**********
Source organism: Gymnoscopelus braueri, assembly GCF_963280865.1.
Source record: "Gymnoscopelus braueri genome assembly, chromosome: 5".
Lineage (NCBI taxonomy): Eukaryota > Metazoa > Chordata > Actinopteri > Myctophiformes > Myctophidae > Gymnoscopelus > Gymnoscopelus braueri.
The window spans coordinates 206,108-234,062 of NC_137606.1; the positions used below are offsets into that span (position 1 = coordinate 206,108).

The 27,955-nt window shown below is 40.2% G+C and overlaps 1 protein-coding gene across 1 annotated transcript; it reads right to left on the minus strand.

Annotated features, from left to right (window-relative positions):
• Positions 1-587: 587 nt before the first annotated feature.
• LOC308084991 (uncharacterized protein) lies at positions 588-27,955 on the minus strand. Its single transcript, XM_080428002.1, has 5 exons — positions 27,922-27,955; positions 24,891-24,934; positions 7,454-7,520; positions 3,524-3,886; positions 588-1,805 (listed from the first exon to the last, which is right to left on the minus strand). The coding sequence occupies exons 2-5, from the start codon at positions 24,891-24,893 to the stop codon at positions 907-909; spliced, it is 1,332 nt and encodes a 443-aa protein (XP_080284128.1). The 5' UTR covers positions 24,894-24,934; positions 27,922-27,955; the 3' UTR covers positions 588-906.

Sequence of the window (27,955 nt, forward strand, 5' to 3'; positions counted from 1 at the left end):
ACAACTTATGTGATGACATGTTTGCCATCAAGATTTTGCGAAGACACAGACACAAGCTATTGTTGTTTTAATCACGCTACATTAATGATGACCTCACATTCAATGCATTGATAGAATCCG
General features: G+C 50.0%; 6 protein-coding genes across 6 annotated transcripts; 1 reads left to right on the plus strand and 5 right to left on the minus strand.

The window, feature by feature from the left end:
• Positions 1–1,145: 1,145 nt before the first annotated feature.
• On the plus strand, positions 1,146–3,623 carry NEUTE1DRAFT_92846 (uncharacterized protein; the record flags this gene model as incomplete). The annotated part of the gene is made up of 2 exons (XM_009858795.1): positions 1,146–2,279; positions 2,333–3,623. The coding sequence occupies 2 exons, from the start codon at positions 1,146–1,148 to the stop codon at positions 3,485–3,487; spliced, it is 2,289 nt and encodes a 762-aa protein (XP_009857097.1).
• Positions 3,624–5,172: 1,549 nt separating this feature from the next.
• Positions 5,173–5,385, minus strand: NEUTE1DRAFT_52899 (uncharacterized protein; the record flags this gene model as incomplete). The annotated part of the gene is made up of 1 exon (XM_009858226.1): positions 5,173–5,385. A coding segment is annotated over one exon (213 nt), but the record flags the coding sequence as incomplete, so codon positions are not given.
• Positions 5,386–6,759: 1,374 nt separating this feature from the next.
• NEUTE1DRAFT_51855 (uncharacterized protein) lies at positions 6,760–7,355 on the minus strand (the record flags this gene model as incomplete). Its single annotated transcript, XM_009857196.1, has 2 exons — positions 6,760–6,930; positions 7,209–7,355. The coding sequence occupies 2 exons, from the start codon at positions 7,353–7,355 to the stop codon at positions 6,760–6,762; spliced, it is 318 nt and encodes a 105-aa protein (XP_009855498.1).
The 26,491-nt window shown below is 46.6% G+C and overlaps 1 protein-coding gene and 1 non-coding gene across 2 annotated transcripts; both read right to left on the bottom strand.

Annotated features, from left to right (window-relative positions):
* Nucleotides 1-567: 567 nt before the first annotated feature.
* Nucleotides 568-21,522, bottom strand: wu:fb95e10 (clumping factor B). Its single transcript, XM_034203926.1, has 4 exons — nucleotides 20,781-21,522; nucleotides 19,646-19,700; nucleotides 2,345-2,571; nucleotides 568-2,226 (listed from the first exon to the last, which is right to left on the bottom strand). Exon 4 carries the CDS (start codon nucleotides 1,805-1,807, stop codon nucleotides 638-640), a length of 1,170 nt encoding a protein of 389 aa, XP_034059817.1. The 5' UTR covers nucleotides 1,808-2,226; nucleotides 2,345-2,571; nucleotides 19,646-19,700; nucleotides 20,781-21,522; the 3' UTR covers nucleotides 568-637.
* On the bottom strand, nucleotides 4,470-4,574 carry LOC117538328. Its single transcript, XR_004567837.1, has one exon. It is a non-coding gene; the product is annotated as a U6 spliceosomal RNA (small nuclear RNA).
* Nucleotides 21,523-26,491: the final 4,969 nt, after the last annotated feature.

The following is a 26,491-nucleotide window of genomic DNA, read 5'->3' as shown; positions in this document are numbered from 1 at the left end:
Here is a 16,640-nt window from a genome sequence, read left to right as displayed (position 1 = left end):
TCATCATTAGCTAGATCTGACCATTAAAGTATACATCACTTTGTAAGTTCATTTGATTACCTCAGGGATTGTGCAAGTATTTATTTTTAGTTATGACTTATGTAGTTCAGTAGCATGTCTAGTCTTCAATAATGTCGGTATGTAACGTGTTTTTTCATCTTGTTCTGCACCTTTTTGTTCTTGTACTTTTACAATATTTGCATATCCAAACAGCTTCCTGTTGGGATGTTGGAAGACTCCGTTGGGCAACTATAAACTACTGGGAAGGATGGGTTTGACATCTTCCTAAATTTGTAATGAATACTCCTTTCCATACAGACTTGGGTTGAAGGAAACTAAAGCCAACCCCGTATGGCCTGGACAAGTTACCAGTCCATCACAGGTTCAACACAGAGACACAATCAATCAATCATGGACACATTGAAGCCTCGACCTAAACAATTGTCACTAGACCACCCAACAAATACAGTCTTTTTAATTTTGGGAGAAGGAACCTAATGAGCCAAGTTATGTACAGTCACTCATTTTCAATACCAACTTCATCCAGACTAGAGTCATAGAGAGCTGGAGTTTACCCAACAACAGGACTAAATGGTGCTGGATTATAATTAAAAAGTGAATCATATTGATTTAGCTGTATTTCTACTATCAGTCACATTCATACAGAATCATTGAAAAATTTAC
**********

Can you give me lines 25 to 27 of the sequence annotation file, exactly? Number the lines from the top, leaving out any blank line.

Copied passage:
The following is a 26,491-nucleotide window of genomic DNA, read 5'->3' as shown; positions in this document are numbered from 1 at the left end:
Here is a 16,640-nt window from a genome sequence, read left to right as displayed (position 1 = left end):
TCATCATTAGCTAGATCTGACCATTAAAGTATACATCACTTTGTAAGTTCATTTGATTACCTCAGGGATTGTGCAAGTATTTATTTTTAGTTATGACTTATGTAGTTCAGTAGCATGTCTAGTCTTCAATAATGTCGGTATGTAACGTGTTTTTTCATCTTGTTCTGCACCTTTTTGTTCTTGTACTTTTACAATATTTGCATATCCAAACAGCTTCCTGTTGGGATGTTGGAAGACTCCGTTGGGCAACTATAAACTACTGGGAAGGATGGGTTTGACATCTTCCTAAATTTGTAATGAATACTCCTTTCCATACAGACTTGGGTTGAAGGAAACTAAAGCCAACCCCGTATGGCCTGGACAAGTTACCAGTCCATCACAGGTTCAACACAGAGACACAATCAATCAATCATGGACACATTGAAGCCTCGACCTAAACAATTGTCACTAGACCACCCAACAAATACAGTCTTTTTAATTTTGGGAGAAGGAACCTAATGAGCCAAGTTATGTACAGTCACTCATTTTCAATACCAACTTCATCCAGACTAGAGTCATAGAGAGCTGGAGTTTACCCAACAACAGGACTAAATGGTGCTGGATTATAATTAAAAAGTGAATCATATTGATTTAGCTGTATTTCTACTATCAGTCACATTCATACAGAATCATTGAAAAATTTAC